If some observers are right, cryptocurrency mergers and acquisitions may soon become a “man bites dog” story.
This much is clear: Deal activity in the crypto sector is heating up. As mainstream adoption of cryptocurrencies grows, so has the number of mergers and acquisitions in the digital assets market. New deals or partnerships that blur the lines between traditional finance and crypto finance are announced daily. The total value of crypto-related M&A rose to $55 billion in 2021 from $1.1 billion a year earlier, according to PricewaterhouseCoopers.
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Some cash-rich crypto companies have also begun to acquire traditional finance assets. In January, crypto exchange Coinbase bought FairX, a U.S.-based derivatives platform. In Europe, cryptocurrency trading and payments firm BCB Group said it would buy Sutor Bank, a 100-year-old German bank.
Public blockchain networks, which were once an anathema to traditional financial institutions, are now an acceptable topic of conversation on Wall Street. According to analysts at Bank of America, the Solana blockchain could become the “Visa of the digital asset ecosystem.”
In such a market, it doesn’t seem crazy to wonder if Visa itself, or another storied incumbent, could look to acquire or build influence over blockchains such as Solana to try to ward off a competitive threat from this new technology. In fact, Visa has been dipping its toes into the crypto ocean in areas such as stablecoins, NFTs (non-fungible tokens) and startup incubation.
CoinDesk spoke to several industry figures and asked them whether traditional finance companies could look to invest, buy a stake in or even start buying up coins to try to influence or control blockchain-based protocols. We asked them what are the barriers for financial institutions to buy coins or a stake in a network and whether traditional finance could try to absorb crypto finance in order to survive.
Surprisingly, some of them predicted the opposite: that crypto companies flush with cash might make more deals for traditional players, and acquisitions like BCB’s would no longer seem unusual. Wild as it may sound, Changpeng “CZ” Zhao, CEO of leading crypto exchange Binance, recently said he’s eyeing non-crypto acquisitions in order to “make the crypto industry bigger.”
As referred to above, there is precedent for such table-turning acquisitions from the dotcom era two decades ago, when early internet on-ramp AOL took over media dinosaur Time Warner (although the fate of the combined company might serve as a cautionary tale for would-be crypto empire builders).
Here’s what the experts said:
Co-founder and CEO of crypto ETP issuer 21Shares
Judging by history, I would predict that M&A will go the other direction. Crypto companies are cash-rich fast movers that are building a fundamentally 10 times better product than traditional finance. We are looking at a lot of traditional finance assets that look very cheap right now.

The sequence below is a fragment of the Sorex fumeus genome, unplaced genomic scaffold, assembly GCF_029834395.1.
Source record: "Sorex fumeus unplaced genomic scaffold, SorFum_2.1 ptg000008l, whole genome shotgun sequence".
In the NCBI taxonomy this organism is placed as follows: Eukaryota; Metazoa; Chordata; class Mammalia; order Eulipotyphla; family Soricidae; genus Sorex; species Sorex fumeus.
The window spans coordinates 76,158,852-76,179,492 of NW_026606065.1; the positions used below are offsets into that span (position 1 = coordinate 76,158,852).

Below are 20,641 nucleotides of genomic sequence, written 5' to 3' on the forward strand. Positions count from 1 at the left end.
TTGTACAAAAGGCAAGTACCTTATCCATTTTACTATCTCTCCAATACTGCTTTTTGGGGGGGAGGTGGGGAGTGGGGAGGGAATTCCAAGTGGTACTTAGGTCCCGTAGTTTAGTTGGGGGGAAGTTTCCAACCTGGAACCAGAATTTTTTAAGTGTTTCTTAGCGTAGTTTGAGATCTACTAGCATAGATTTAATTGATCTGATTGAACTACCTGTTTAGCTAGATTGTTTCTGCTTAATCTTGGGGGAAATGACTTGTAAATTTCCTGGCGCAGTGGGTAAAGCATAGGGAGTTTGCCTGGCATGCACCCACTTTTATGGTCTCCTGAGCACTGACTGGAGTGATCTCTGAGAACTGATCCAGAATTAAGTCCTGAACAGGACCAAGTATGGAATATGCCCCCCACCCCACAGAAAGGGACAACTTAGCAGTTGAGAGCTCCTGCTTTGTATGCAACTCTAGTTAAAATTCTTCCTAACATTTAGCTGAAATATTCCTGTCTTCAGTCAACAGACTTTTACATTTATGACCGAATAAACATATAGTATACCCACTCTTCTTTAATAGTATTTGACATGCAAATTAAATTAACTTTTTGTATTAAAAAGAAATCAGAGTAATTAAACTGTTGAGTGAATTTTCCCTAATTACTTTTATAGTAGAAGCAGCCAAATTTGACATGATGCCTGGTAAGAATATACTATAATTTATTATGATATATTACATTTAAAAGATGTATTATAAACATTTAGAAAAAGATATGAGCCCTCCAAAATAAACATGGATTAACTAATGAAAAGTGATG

Legacy incumbents with a poor track record on innovation typically have an inability to monetize, retain and grow innovative fast-moving startups. Internet history is littered with examples of these incompatibilities in a lot of different styles, from AOL’s $164 billion “merger of equals” with Time Warner in 2001 to Yahoo’s value-destroying acquisition by yet another legacy media company, Verizon, in 2017.
It is hard to see a slow-moving incumbent that lacks innovation and technology culture to somehow both acquire and expand a cutting-edge crypto startup company.
While there are no disclosure rules in crypto, it will be difficult for an outside party to come into these ecosystems and “control” without the implicit buy-in from the specific community that is underpinning the protocol, DAO (decentralized autonomous organization) or foundation targeted. When the community can just pick up, copy the project (fork) and leave, community buy-in and support will be so much more important than how a normal hostile takeover happens in the traditional world.
It’ll be quite difficult for these traditional companies to stage a hostile takeover of a top crypto community without creating an ugly backlash and exodus from the community. In many cases, it would be as silly as some company in 1996 trying to take over and control the internet. Traditional players can and should build applications on top of these technologies and protocols. We have already seen top banks experiment with settlement and clearing on blockchains, and I would expect to see more experimentation from these players in the future.
Head of alternative capital sales/co-head of equities at U.S. investment bank Keefe, Bruyette & Woods (KBW)